But in reality, there are a lot of military families who aren't as lucky, and their stories need to be told, too.

Consider Marine Corps spouse Melody. She and her husband of four years were going through a deployment for the bulk of the year before he was cut. He was in Afghanistan, which made it hard to job hunt, so he didn't. That, and he was convinced he was going to be safe.

"He was sure it wasn't going to happen to him," she said. "And I believed him! He knows his job and his strengths. It's my job as his wife to trust him. He knew he was going to be safe so he didn't bother to look for another job."

What Melody and her husband didn't take into account, though, was the Big Green Machine and the fact that with any large bureaucracy, decisions are going to be made that aren't always fair or just. Worse yet, sometimes those decisions are handed down when you're newly back from deployment and have had very little time to prepare for your new reality.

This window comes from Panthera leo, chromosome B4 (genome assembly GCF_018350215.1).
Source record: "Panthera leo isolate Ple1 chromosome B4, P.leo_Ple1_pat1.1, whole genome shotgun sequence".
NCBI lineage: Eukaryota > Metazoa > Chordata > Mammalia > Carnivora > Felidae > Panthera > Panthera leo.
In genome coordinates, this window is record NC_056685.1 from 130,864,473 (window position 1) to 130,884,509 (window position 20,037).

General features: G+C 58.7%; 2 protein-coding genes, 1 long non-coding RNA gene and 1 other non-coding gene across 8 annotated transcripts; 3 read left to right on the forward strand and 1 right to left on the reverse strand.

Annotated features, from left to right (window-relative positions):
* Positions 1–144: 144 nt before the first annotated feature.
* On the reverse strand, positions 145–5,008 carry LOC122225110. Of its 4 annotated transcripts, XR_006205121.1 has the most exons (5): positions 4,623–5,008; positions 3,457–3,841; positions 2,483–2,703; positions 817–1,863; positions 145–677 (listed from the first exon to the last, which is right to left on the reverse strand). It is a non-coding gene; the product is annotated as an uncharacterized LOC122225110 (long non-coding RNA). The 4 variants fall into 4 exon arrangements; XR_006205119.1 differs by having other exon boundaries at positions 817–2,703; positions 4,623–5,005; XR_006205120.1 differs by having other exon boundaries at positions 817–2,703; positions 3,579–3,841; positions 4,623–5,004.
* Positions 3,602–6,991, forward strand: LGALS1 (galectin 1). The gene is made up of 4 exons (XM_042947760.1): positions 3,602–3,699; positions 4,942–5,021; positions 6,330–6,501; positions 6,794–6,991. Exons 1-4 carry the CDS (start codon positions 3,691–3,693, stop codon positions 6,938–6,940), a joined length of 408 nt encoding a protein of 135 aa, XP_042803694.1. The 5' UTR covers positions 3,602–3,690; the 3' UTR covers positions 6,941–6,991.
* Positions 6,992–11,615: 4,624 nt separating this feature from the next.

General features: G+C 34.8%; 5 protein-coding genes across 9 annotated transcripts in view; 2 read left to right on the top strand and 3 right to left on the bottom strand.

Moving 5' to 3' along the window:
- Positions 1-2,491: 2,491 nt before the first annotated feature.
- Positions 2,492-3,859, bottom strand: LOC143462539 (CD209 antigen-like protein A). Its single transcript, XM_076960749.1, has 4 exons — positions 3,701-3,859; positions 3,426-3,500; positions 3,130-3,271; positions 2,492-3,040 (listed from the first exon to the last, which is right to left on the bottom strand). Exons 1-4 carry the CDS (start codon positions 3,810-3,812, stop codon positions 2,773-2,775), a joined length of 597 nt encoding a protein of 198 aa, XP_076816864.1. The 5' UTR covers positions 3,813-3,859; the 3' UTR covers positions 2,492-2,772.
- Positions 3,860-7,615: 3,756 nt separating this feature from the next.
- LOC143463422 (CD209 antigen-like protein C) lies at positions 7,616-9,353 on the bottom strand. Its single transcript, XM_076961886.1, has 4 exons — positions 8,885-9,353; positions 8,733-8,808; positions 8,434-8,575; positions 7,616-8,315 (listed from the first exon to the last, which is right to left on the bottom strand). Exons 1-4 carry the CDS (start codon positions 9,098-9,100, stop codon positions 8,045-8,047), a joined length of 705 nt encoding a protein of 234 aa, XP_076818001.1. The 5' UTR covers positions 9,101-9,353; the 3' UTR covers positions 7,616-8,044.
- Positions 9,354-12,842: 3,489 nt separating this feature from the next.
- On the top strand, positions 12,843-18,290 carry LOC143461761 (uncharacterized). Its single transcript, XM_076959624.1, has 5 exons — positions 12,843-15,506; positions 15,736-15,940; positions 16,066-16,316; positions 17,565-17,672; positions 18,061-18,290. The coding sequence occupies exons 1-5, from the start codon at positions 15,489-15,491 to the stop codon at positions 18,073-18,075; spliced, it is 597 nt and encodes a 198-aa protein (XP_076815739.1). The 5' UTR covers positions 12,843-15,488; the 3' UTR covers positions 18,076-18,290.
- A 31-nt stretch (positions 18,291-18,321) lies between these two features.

This is why as soon as transition is even a distant possibility on the horizon, we encourage you to get cracking. Melody agrees.

"We're living at home with his parents," she reports. "He didn't find a job in time and now we have no income and three kids who eat everything in sight. They can't afford for us to be here forever, and I don't know what we're going to do."

Melody's husband is interviewing with a local hardware store, and they hope he will get the job. "He's overqualified for it, but that doesn't matter. It's something."

With a little income coming in, they hope to build enough of a kitty to pay back his parents and move out. "But even then," she said, "that's far out in the future. Right now, it's just about today."

So wherever you are in transition, let their story be a warning to you: Do not let today slip by. Today, you can make a difference in how your family survives transition. Today, you can start to think about tomorrow.